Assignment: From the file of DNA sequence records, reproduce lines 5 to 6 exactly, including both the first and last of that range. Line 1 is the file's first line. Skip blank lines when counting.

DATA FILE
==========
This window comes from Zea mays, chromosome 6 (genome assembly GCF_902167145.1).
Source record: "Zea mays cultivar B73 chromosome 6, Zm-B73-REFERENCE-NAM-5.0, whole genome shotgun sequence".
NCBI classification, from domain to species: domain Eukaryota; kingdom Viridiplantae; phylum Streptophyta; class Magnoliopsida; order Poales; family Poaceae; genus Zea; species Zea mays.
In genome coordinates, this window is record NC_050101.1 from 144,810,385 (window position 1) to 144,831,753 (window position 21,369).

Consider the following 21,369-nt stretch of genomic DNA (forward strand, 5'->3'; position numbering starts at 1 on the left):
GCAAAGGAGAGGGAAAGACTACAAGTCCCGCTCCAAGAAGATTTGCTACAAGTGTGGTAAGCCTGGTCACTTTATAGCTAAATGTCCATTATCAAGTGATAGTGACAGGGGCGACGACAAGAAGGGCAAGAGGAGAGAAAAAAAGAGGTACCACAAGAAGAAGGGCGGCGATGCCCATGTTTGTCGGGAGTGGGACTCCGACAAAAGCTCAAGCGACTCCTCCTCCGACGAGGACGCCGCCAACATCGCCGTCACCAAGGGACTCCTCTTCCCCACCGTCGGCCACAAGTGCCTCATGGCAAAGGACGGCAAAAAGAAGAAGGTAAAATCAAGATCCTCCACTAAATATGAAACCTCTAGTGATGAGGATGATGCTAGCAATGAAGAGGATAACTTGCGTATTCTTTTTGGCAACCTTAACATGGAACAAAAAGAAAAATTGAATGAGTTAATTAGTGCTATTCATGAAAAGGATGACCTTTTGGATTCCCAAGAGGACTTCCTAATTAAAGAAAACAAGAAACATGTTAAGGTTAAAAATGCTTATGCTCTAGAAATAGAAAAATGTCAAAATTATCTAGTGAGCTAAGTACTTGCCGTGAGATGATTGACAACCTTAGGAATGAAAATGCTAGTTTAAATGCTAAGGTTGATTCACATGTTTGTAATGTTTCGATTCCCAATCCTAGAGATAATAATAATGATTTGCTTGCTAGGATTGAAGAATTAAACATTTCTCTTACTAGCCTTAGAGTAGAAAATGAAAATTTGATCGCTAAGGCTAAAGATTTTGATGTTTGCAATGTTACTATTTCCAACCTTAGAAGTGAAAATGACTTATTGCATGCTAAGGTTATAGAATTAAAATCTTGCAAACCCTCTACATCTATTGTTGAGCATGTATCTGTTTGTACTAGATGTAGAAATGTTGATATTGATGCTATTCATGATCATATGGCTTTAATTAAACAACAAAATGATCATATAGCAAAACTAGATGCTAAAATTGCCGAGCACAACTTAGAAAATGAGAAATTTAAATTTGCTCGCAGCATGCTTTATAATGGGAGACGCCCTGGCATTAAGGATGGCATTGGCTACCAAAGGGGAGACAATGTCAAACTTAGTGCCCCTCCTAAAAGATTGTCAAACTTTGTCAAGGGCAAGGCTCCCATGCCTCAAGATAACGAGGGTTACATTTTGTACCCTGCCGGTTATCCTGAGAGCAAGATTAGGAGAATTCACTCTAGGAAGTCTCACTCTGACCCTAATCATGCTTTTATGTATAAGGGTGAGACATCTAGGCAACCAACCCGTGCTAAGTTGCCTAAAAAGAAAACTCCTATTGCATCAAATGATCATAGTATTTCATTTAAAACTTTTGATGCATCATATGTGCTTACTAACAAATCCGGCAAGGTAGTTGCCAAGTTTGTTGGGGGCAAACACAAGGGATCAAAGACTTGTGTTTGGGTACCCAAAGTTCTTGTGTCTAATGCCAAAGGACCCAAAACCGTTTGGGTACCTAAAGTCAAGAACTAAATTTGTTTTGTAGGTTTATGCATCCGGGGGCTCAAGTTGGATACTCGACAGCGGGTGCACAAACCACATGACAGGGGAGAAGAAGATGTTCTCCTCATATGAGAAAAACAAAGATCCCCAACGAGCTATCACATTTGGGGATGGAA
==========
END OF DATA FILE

Consider the following 21,369-nt stretch of genomic DNA (forward strand, 5'->3'; position numbering starts at 1 on the left):
GCAAAGGAGAGGGAAAGACTACAAGTCCCGCTCCAAGAAGATTTGCTACAAGTGTGGTAAGCCTGGTCACTTTATAGCTAAATGTCCATTATCAAGTGATAGTGACAGGGGCGACGACAAGAAGGGCAAGAGGAGAGAAAAAAAGAGGTACCACAAGAAGAAGGGCGGCGATGCCCATGTTTGTCGGGAGTGGGACTCCGACAAAAGCTCAAGCGACTCCTCCTCCGACGAGGACGCCGCCAACATCGCCGTCACCAAGGGACTCCTCTTCCCCACCGTCGGCCACAAGTGCCTCATGGCAAAGGACGGCAAAAAGAAGAAGGTAAAATCAAGATCCTCCACTAAATATGAAACCTCTAGTGATGAGGATGATGCTAGCAATGAAGAGGATAACTTGCGTATTCTTTTTGGCAACCTTAACATGGAACAAAAAGAAAAATTGAATGAGTTAATTAGTGCTATTCATGAAAAGGATGACCTTTTGGATTCCCAAGAGGACTTCCTAATTAAAGAAAACAAGAAACATGTTAAGGTTAAAAATGCTTATGCTCTAGAAATAGAAAAATGTCAAAATTATCTAGTGAGCTAAGTACTTGCCGTGAGATGATTGACAACCTTAGGAATGAAAATGCTAGTTTAAATGCTAAGGTTGATTCACATGTTTGTAATGTTTCGATTCCCAATCCTAGAGATAATAATAATGATTTGCTTGCTAGGATTGAAGAATTAAACATTTCTCTTACTAGCCTTAGAGTAGAAAATGAAAATTTGATCGCTAAGGCTAAAGATTTTGATGTTTGCAATGTTACTATTTCCAACCTTAGAAGTGAAAATGACTTATTGCATGCTAAGGTTATAGAATTAAAATCTTGCAAACCCTCTACATCTATTGTTGAGCATGTATCTGTTTGTACTAGATGTAGAAATGTTGATATTGATGCTATTCATGATCATATGGCTTTAATTAAACAACAAAATGATCATATAGCAAAACTAGATGCTAAAATTGCCGAGCACAACTTAGAAAATGAGAAATTTAAATTTGCTCGCAGCATGCTTTATAATGGGAGACGCCCTGGCATTAAGGATGGCATTGGCTACCAAAGGGGAGACAATGTCAAACTTAGTGCCCCTCCTAAAAGATTGTCAAACTTTGTCAAGGGCAAGGCTCCCATGCCTCAAGATAACGAGGGTTACATTTTGTACCCTGCCGGTTATCCTGAGAGCAAGATTAGGAGAATTCACTCTAGGAAGTCTCACTCTGACCCTAATCATGCTTTTATGTATAAGGGTGAGACATCTAGGCAACCAACCCGTGCTAAGTTGCCTAAAAAGAAAACTCCTATTGCATCAAATGATCATAGTATTTCATTTAAAACTTTTGATGCATCATATGTGCTTACTAACAAATCCGGCAAGGTAGTTGCCAAGTTTGTTGGGGGCAAACACAAGGGATCAAAGACTTGTGTTTGGGTACCCAAAGTTCTTGTGTCTAATGCCAAAGGACCCAAAACCGTTTGGGTACCTAAAGTCAAGAACTAAATTTGTTTTGTAGGTTTATGCATCCGGGGGCTCAAGTTGGATACTCGACAGCGGGTGCACAAACCACATGACAGGGGAGAAGAAGATGTTCTCCTCATATGAGAAAAACAAAGATCCCCAACGAGCTATCACATTTGGGGATGGAA